“All my life, we’ve seen this thing escalate to the point where every 10 minutes you got a truck. It used to be every once in a while they’d back in a truck,” the mayor said. “It didn’t used to be this way. This thing has grown quite a bit in the last few years.”

As for the Hosier Street traffic backups, “I can tell you we’ll keep working on it. … We know it’s an issue, and we want to be a value to the town. We want to be a good neighbor … because we are in a town, and when you’re in a town, you have to do better.”

“You are in a town,” emphasized Mayor Murray. “Right square in the middle!”

“I think the relationship we have today is many times better than it ever was,” Tirrell later said. “The fact that we’re sitting here discussing this — we’re serious about being good neighbors. I can’t fix everything as fast as we all want, but I need a little help, ’cause this is a bad one,” he said of the predicament.

 

Canopy to proceed

 

The canopy plan will move ahead through the design and permitting process. Acting as a committee, the town council members voted, 4-1, to officially recommend that the Town and town council consider the proposed canopy.

“I think it’s a mistake to do that, because you’re gonna have to change zoning,” Councilman G. Frank Smith III said in dissenting, saying he preferred that Mountaire build on an existing footprint “instead of allowing them to build another structure.”

(Mountaire Farms President Phillip Plylar had suggested using an existing cage repair shop for a trailer staging area during the April 15 meeting. But Councilman Bud Tingle had said that contradicts the company’s existing memorandum-of-understanding with the Town.)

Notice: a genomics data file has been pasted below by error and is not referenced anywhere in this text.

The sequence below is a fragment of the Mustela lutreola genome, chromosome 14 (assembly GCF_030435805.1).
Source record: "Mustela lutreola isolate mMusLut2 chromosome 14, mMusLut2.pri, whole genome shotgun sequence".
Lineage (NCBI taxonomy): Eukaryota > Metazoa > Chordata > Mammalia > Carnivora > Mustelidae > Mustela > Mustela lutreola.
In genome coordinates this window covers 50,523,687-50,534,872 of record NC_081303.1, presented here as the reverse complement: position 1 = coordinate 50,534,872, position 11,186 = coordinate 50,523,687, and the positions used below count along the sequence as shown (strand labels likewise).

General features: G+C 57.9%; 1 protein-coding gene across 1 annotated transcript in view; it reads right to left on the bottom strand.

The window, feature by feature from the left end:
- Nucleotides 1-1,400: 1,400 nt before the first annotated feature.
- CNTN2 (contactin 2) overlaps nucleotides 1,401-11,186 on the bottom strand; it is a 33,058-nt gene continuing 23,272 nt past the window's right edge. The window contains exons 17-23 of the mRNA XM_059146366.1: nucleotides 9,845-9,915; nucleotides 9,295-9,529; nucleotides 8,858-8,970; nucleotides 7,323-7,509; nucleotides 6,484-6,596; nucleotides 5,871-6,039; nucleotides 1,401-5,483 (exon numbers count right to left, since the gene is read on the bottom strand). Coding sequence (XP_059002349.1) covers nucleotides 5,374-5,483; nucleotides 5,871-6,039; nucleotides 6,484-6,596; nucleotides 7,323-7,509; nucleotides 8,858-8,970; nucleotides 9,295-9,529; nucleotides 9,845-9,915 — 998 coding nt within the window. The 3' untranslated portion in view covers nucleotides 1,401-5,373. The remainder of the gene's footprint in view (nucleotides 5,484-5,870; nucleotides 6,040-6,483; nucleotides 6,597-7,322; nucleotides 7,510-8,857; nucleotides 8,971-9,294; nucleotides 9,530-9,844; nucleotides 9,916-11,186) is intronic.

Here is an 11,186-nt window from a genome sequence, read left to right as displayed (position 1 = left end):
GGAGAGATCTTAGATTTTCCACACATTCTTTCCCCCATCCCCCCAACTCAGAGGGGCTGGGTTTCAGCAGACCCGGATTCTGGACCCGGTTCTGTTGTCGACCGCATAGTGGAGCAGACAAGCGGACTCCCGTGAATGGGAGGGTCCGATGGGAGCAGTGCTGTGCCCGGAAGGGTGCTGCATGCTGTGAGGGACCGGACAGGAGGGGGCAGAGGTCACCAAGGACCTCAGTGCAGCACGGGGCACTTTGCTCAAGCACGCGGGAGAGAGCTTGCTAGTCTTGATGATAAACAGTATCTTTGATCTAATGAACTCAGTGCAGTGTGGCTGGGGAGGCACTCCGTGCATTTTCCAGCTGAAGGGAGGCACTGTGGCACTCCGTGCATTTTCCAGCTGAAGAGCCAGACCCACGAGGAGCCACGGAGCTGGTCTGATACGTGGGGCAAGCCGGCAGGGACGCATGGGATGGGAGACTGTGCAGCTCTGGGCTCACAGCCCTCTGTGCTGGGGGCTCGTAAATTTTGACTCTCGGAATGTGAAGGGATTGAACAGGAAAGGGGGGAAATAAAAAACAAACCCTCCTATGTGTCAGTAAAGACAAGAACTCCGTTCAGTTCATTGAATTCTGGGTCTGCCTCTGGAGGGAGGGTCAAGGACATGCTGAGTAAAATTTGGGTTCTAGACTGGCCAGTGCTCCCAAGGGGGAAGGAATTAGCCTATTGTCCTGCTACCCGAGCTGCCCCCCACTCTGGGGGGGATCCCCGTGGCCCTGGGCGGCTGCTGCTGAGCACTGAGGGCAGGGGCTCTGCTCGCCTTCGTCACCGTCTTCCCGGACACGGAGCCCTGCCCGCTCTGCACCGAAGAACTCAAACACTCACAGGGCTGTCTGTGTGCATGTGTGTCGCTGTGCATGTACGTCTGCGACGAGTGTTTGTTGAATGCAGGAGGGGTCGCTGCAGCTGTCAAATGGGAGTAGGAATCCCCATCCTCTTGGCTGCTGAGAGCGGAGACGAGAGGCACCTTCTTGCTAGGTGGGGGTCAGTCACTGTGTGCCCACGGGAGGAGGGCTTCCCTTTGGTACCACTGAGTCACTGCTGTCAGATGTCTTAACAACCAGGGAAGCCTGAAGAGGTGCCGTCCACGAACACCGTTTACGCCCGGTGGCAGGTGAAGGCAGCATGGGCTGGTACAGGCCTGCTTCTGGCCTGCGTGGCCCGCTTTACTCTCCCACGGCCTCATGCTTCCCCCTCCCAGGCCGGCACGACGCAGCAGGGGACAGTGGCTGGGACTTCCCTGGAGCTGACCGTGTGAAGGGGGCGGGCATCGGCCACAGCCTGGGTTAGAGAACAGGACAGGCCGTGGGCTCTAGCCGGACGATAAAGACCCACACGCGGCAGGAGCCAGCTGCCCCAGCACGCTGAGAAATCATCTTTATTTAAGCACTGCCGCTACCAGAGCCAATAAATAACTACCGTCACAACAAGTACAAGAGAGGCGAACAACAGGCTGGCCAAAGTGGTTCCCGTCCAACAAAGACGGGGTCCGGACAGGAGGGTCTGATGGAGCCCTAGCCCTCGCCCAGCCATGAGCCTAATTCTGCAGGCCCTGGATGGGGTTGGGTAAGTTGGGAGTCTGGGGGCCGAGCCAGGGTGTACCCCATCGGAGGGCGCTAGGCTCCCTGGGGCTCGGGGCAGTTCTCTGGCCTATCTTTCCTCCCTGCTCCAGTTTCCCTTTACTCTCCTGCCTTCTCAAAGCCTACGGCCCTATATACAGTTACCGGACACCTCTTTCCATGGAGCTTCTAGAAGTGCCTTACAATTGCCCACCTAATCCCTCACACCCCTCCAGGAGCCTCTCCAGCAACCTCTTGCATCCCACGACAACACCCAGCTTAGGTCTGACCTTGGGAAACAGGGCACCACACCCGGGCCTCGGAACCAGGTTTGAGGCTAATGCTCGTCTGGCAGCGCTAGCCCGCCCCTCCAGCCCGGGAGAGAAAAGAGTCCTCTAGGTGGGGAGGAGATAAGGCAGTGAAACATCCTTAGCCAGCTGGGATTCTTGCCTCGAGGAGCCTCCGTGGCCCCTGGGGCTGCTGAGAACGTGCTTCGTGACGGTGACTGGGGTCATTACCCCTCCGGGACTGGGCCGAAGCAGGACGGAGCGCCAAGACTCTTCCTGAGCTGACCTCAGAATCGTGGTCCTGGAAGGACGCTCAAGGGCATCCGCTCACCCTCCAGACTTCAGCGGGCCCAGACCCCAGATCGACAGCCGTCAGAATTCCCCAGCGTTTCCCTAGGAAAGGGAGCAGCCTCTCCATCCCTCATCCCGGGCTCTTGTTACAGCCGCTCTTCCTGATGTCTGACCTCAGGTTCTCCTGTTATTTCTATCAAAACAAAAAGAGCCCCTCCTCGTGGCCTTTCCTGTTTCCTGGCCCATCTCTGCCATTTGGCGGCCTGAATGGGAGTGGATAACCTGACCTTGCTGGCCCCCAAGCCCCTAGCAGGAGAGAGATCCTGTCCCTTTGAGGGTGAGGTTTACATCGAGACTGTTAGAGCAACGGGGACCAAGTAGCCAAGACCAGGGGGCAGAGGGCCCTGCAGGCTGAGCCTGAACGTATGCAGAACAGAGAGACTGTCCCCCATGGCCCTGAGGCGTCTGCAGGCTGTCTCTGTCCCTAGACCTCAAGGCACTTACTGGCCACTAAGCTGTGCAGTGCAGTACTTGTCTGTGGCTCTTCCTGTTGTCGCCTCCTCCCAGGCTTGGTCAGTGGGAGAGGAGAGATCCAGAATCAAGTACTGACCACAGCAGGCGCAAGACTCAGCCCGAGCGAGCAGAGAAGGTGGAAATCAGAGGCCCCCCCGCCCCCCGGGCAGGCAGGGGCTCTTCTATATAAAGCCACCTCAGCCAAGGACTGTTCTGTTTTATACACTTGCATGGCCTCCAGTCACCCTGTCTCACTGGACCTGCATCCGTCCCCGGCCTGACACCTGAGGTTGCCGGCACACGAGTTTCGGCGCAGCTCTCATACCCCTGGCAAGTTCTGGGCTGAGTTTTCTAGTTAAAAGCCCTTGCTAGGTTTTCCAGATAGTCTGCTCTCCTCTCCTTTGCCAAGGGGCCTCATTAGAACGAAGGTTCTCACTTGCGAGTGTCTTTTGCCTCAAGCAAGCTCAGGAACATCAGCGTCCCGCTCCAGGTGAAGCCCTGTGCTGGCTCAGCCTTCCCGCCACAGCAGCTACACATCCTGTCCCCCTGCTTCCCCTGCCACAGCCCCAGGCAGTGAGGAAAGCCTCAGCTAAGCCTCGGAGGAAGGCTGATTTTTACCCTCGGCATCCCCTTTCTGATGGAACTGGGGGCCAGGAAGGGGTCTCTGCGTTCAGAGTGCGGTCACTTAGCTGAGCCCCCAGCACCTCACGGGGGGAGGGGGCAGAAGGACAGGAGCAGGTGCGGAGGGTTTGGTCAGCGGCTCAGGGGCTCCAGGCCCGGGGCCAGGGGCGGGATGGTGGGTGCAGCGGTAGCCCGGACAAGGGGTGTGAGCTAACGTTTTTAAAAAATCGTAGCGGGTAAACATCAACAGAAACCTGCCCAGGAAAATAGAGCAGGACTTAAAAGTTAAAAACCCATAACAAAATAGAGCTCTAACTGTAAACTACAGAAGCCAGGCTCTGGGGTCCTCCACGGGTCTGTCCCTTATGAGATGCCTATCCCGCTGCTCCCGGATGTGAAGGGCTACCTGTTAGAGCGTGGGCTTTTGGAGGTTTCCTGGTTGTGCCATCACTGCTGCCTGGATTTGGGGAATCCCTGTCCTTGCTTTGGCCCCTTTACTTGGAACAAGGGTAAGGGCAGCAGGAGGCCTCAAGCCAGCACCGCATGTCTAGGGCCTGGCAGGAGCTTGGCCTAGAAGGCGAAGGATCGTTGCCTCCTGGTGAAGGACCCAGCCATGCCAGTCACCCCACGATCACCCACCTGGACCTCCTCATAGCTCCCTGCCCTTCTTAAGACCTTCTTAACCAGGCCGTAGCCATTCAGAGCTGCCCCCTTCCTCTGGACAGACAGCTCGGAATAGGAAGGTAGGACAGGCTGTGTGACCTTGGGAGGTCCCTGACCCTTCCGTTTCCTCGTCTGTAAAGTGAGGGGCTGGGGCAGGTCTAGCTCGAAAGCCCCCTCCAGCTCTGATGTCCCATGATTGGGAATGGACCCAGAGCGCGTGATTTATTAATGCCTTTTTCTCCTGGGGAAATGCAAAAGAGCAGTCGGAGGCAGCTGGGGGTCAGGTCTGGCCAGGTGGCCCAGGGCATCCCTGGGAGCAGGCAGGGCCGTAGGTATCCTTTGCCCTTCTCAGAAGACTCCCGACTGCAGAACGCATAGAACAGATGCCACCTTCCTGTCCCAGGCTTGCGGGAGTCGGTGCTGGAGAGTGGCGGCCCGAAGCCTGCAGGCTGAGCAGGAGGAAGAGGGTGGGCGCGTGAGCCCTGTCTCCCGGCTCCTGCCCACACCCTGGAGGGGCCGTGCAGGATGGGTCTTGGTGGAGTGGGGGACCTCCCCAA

Smith had also suggested that Selbyville’s rejecting the structure could be an incentive for Mountaire to redouble its efforts on improving Hosier traffic flow.

Although this conversation “should’ve started 20 years ago,” Duncan said, “We both need the same environmental people supporting the town. … If we start denying Mountaire things on the environmental side, and then ask for the same things down the line from the same agency, we’d step on our own toes.”

“We can’t ignore the environmental impact,” Mayor Murray agreed.

Mountaire’s Millsboro plant is also undergoing scrutiny, where they’re looking at millions of dollars in repairs — and lawsuits — for failures at the wastewater treatment and the potential impact on nearby residents’ well water.

Mountaire must undergo engineering and town permitting for the canopy project, but they at least seem to have Selbyville’s acknowledgement that this is likely the best solution, for now. Tirrell said he wanted Selbyville’s blessing before presenting the idea to DNREC and DNREC Secretary Shawn Garvin.

“The way I see it, they don’t leave you any choice, which doesn’t leave us much choice,” Tingle said. “But you have to keep working on the other plan, too.”

“This has gotten off-track of what the Hosier Street committee’s about,” Mayor Murray said.

Police Chief W. Scott Collins encouraged that the committee meetings to continue, at least quarterly, to continue making progress and addressing issues.

 

By Laura Walter

Staff Reporter